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Fishhook Caves of Mallorca: Cuevas dels Hams

When was the last time you stood in awe of nature? Do you remember what it is like to take a step back and enjoy the beauty of what is surrounding you?

If the answer is no you might be rushing through daily life not allowing yourself a break. I can only tell from my recent experience that it is worth looking at what nature can produce while and long before we were hectically trying to progress with artificial things.


When Sayon, Annachiara and I were working in the trivago Palma office for a week we took advantage of the holiday on November 1st to explore the island. We drove all the way up the island to Porto Cristo to visit the “Cuevas dels Hams” which is Spanish for “Fishhook Caves”. You will understand why they are named that way by having a close look at the pictures, hanging stalactites really do look like fishhooks!

Before we entered, we decided to have lunch in the (only) restaurant that was part of the cave experience. If you go there don’t expect any fancy Spanish delicacies! The menu mainly contains mainly fast food – at least for a reasonable price.


The first thing I noticed when we got to the cave’s entrance was that there were no tourist masses waiting to go inside. I can only recommend going to explore the caves off season as it gives you so much more room to look at it without much distraction. The day was a rainy one so it was nice to be inside those warm caves with 90% humidity.

After entering, we got to watch a short film about the history of the caves. They were discovered in 1905 by Pedro Caldentey and contain unique formations of stalactites and stalagmites that formed themselves from an underground river that flowed into the sea.

I bet you have problems remembering which one is which, so here comes the reminder: Stalactites are the formations hanging from the ceiling while stalagmites “grow” from the floor.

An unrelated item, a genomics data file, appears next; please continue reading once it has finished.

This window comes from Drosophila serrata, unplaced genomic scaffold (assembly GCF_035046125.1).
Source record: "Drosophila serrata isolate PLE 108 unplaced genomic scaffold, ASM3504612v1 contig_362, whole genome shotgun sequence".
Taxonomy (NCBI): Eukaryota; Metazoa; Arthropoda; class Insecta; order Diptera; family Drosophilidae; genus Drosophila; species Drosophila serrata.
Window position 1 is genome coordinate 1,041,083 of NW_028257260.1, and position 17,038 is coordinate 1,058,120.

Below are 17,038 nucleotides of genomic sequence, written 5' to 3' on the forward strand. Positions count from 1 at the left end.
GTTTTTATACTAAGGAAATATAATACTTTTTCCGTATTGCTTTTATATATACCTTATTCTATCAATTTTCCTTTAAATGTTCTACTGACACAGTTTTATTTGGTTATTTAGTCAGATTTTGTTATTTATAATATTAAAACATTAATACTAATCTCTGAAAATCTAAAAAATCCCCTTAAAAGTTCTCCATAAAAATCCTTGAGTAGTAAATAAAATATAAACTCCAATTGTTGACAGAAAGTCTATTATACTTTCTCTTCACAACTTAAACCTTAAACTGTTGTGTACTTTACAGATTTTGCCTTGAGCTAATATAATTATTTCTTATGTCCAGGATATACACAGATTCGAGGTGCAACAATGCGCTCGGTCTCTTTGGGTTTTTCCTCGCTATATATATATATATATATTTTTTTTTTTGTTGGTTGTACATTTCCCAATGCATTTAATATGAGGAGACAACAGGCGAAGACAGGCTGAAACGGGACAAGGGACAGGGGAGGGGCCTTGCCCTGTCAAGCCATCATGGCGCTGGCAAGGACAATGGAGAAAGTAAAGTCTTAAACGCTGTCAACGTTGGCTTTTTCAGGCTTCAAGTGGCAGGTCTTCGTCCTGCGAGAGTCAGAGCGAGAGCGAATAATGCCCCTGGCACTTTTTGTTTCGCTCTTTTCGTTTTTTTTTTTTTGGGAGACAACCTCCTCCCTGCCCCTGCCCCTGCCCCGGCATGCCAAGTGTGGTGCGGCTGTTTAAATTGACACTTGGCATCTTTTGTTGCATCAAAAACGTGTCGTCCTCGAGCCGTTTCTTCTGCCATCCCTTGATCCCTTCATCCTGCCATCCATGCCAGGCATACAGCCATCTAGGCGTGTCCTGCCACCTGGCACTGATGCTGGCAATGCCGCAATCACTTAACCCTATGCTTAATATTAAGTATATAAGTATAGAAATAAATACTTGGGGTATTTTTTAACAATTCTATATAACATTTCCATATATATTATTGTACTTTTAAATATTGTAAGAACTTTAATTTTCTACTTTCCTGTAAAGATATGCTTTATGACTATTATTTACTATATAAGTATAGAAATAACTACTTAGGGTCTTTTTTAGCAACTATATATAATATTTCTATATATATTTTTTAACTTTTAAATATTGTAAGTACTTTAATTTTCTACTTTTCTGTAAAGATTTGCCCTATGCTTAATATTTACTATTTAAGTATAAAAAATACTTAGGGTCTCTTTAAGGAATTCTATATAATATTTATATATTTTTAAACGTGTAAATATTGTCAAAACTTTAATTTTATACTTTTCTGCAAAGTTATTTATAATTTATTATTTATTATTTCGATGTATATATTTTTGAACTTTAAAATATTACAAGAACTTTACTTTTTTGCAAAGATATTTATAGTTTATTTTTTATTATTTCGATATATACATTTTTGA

So, what’s so magical about these formations?

Well, not only do they look fascinating but also is there a special atmosphere in a half-light cave with colourful lighting illuminating the formations. Going further inside the cave visitors get to see a film about evolution, development of humankind, history as well as popular culture. By this point at the latest I got this ambivalent feeling about “time”. Time is passing by so quickly when you think of all the developments that happened over the last decade and time passing by so slowly when looking at all those stalactites and stalagmites. They have been growing for 10 million years – a number that is just impossible for me to picture and a time frame that makes me feel so insignificant…

For me, the most spectacular part though was the underground lake named “El Mar de Venecia” (the lake of Venice) which was surrounded by formations.

There, we encountered a very touristy event: A small illuminated boat appeared on the lake accompanied by a light, slide and music show.

Personally, I think this show was unnecessary as it didn’t make the experience more enjoyable but rather reminded me of the fact that this cave came into being without human contributors which made this show surreal.

Afterwards, there was more time and space to look at the “untouched” caves by ourselves before we stepped back out where the little sun light of the day nearly blinded us


All in all, the visit was worth the drive and money (21€ entrance fee) as it takes you to a whole different world underground, reminds you of how slowly nature evolves and that you should be mindful about treating it right.

Guest Writer: Jessica Schnase
Photographs: Sayon Kumar Saha

More of photoblog of Mallorca: Hola Mallorca 

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